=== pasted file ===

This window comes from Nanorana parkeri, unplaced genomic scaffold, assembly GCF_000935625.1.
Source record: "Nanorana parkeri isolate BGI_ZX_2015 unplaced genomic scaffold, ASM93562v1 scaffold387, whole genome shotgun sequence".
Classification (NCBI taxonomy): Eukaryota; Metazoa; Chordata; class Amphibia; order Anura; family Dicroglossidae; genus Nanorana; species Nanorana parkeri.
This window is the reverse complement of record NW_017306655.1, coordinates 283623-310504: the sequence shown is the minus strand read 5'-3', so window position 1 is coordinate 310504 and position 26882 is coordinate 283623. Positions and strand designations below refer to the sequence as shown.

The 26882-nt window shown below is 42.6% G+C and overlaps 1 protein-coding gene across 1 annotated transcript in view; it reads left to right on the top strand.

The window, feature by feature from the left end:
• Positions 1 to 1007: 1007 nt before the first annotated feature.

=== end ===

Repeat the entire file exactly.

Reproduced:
This window comes from Nanorana parkeri, unplaced genomic scaffold, assembly GCF_000935625.1.
Source record: "Nanorana parkeri isolate BGI_ZX_2015 unplaced genomic scaffold, ASM93562v1 scaffold387, whole genome shotgun sequence".
Classification (NCBI taxonomy): Eukaryota; Metazoa; Chordata; class Amphibia; order Anura; family Dicroglossidae; genus Nanorana; species Nanorana parkeri.
This window is the reverse complement of record NW_017306655.1, coordinates 283623-310504: the sequence shown is the minus strand read 5'-3', so window position 1 is coordinate 310504 and position 26882 is coordinate 283623. Positions and strand designations below refer to the sequence as shown.

The 26882-nt window shown below is 42.6% G+C and overlaps 1 protein-coding gene across 1 annotated transcript in view; it reads left to right on the top strand.

The window, feature by feature from the left end:
• Positions 1 to 1007: 1007 nt before the first annotated feature.